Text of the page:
The project is being spearheaded by U.S. scientist Craig Venter, who gained fame in his former job as head of Celera Genomics, which completed a privately-owned map of the human genome in 2000.
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Scientists Resurrect Woolly Mammoth DNA

Scientists have finally managed to take an extensive look at the genetic makeup of one of the most famous beasts of the last ice age. This week, an international team of researchers reports using a new technology to sequence a staggering 13 million basepairs of both nuclear and mitochondrial DNA from a 27,000-year-old frozen Siberian mammoth. Also this week, another team reports using a souped-up version of more conventional methods to sequence a mammoth’s entire mitochondrial genome.

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Science’s Breakthrough of the Year: Watching evolution in action

Evolution has been the foundation and guiding theory of biology since Darwin gave the theory its proper scientific debut in 1859. But Darwin probably never dreamed that researchers in 2005 would still be uncovering new details about the nuts and bolts of his theory — how does evolution actually work in the world of influenza genes and chimpanzee genes and stickleback fish armor? Studies that follow evolution in action claim top honors as the Breakthrough of the Year, named by Science and its publisher AAAS, the nonprofit science society.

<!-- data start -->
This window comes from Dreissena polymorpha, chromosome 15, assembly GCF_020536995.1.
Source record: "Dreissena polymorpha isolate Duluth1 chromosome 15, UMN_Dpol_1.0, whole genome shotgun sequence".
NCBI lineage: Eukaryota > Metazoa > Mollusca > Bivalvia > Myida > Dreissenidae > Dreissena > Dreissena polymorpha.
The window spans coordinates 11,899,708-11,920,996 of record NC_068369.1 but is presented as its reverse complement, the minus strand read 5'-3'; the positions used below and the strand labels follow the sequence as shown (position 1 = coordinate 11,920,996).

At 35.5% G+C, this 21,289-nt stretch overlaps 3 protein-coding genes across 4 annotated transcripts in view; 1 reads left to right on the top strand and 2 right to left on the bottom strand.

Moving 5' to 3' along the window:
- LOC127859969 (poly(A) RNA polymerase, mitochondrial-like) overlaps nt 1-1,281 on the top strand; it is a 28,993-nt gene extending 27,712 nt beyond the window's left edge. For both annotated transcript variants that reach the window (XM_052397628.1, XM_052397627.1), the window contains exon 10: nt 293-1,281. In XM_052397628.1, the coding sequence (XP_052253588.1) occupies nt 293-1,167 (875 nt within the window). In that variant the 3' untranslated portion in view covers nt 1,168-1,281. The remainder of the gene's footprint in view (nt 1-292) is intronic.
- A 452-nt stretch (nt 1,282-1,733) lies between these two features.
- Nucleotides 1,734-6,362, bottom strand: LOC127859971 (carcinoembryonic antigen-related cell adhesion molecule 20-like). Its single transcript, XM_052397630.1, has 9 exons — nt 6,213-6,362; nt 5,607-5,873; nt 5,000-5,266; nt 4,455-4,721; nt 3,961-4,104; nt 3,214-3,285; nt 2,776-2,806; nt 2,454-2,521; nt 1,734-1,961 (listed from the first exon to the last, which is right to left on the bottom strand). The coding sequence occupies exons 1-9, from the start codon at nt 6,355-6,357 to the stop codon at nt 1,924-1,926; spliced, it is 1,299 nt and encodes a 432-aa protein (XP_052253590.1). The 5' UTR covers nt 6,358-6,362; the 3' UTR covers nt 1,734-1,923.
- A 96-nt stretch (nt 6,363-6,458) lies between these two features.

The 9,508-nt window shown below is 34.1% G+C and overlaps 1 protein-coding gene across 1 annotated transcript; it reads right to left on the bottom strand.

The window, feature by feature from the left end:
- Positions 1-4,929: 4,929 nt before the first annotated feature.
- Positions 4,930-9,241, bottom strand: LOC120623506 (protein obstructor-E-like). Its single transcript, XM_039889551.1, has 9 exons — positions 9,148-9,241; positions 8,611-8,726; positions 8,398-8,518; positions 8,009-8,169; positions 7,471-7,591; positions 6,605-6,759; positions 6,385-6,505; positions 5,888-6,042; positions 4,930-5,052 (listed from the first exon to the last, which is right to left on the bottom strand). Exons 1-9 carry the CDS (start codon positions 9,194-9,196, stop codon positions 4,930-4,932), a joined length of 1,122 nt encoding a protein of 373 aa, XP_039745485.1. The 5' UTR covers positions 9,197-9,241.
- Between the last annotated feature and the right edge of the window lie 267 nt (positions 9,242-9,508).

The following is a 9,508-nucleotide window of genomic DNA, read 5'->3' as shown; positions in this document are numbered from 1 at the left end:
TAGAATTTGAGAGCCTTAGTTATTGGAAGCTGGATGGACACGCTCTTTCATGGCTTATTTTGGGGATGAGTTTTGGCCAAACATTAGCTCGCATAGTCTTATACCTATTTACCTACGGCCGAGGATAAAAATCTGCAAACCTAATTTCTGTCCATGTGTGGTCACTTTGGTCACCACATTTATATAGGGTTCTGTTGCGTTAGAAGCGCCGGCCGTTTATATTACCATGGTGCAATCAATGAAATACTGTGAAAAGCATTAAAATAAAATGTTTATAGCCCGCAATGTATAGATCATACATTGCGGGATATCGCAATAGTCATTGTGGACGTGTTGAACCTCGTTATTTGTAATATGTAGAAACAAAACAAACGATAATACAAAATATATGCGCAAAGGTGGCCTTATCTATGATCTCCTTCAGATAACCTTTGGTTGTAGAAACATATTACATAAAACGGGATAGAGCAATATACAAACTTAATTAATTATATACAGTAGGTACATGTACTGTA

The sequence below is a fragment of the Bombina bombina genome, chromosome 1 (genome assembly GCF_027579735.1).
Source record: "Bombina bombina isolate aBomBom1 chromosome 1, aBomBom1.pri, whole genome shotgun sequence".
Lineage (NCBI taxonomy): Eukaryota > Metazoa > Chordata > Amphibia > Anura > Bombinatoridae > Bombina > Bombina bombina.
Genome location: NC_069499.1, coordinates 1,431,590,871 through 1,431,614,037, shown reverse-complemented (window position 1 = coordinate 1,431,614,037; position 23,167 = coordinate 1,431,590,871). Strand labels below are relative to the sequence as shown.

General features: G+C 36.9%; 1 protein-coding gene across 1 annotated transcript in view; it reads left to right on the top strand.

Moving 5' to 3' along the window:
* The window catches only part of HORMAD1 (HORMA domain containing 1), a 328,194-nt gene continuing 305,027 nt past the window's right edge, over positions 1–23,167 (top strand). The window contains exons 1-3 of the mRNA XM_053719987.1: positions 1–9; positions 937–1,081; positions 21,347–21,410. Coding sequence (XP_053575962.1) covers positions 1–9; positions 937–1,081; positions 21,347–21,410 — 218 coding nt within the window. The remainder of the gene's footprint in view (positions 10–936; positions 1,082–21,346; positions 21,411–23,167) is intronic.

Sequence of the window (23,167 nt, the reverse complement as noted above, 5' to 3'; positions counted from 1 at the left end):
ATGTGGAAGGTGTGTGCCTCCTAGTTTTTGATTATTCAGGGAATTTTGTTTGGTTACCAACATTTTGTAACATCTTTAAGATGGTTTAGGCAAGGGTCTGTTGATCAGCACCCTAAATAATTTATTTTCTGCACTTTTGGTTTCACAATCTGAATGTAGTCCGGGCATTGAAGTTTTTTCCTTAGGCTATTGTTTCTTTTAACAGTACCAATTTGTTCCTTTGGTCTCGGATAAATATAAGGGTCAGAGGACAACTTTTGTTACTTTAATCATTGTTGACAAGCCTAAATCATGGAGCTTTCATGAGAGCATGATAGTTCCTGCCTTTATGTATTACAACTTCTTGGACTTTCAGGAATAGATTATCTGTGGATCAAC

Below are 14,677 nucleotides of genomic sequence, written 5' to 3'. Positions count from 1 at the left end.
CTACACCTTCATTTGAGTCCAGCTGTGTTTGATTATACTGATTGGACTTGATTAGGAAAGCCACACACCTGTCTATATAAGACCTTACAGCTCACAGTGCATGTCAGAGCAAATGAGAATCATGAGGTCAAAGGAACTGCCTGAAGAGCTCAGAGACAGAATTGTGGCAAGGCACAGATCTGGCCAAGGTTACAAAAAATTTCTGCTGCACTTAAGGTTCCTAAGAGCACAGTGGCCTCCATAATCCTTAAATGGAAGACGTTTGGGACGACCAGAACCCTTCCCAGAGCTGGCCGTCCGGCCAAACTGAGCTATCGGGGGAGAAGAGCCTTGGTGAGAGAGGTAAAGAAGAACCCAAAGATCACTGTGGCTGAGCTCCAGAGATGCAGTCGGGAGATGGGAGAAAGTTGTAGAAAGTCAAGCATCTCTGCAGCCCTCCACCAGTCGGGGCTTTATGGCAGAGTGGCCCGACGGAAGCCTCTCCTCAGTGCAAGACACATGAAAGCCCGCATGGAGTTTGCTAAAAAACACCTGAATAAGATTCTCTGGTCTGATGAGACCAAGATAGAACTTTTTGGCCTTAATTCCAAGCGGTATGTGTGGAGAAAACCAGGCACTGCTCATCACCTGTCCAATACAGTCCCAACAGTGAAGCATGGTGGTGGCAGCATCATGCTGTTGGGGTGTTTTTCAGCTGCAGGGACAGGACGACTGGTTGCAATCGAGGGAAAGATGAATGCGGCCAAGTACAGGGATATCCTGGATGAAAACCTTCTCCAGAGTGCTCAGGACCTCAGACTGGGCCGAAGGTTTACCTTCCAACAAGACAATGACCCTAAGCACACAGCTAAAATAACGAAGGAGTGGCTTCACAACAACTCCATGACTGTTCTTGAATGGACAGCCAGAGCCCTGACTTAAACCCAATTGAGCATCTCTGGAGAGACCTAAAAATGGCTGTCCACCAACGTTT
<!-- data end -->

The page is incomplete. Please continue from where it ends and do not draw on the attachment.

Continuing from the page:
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Microbe produces H2 from water, carbon monoxide

Take a pot of scalding water, remove all the oxygen, mix in a bit of poisonous carbon monoxide, and add a pinch of hydrogen gas. It sounds like a recipe for a witch’s brew. It may be, but it is also the preferred environment for a microbe known as Carboxydothermus hydrogenoformans.

In a paper published in the November 27th issue of PLoS Genetics, a research team led by scientists at The Institute for Genomic Research (TIGR) report the determination and analysis of the complete genome sequence of this organism. Isolated from a hot spring on the Russian volcanic island of Kunashir, this microbe lives almost entirely on carbon monoxide. While consuming this normally poisonous gas, the microbe mixes it with water, producing hydrogen gas as waste.